If you’ve come to live up the arts scene, kick back drinks and live the South Lake Tahoe city life, this is the campground for you. Just across the street from the beach and with restaurants, museums, galleries, and more within easy walking distance — in all directions — it’s hard to find a more convenient spot to all of what makes South Lake so popular.

As a city park, there’s a library, and a hockey rink, more or less immediately within the park, making it even more kid-friendly than it would have been as an RV park with slow speed limits tucked into a forest on the lake.

Sugar Pine Point State Park
Sugar Pine Point State Park – Photo by: mnp_traveler

1. Sugar Pine Point State Park

Hot showers, clean toilets, bike paths, and no shortage of serenity have hoisted Sugar Pine Point State Park to the front of a very close race. Or the top of a forest full of very tall trees, you might say. Massive pine cones — dropped by the trees for which the park gets its name — fill decent-sized sites equipped with picnic tables and fire rings. Despite not being immediately on the water, or having particularly good cell service, this state park on the western shore keeps campers coming year-round!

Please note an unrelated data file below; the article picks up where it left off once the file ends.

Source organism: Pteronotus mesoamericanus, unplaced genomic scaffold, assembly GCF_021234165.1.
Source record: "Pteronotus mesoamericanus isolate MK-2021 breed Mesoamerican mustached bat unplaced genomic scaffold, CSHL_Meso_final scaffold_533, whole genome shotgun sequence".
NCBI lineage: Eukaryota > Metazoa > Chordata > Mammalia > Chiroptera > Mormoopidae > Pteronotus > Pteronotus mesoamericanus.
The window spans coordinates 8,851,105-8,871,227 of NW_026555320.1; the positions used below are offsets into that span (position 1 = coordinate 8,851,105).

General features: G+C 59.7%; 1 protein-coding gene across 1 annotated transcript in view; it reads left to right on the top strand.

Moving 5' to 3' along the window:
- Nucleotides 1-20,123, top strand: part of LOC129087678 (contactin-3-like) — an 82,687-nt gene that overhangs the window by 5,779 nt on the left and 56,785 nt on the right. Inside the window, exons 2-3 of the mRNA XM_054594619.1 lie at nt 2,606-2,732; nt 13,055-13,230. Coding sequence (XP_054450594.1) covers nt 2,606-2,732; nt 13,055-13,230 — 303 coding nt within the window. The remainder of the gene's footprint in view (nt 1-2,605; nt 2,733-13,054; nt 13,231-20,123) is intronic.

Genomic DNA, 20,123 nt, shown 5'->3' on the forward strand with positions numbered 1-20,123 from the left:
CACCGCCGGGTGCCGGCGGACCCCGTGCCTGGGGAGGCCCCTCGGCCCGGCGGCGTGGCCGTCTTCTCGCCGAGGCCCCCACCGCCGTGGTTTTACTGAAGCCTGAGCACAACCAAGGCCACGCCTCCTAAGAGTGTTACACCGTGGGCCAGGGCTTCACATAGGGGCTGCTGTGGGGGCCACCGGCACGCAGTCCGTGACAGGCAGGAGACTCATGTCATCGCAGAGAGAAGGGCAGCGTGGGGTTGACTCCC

Affordable Camping Near Lake Tahoe

If you’re looking for a campsite for under $30 per night, you’re a) not alone and b) in great luck! To be able to stay on the shores of a lake known for its less-than-affordable vacations in exchange for but three pictures of Alexander Hamilton is one of many ways RVers have realized living the traveling life accessible to everyone.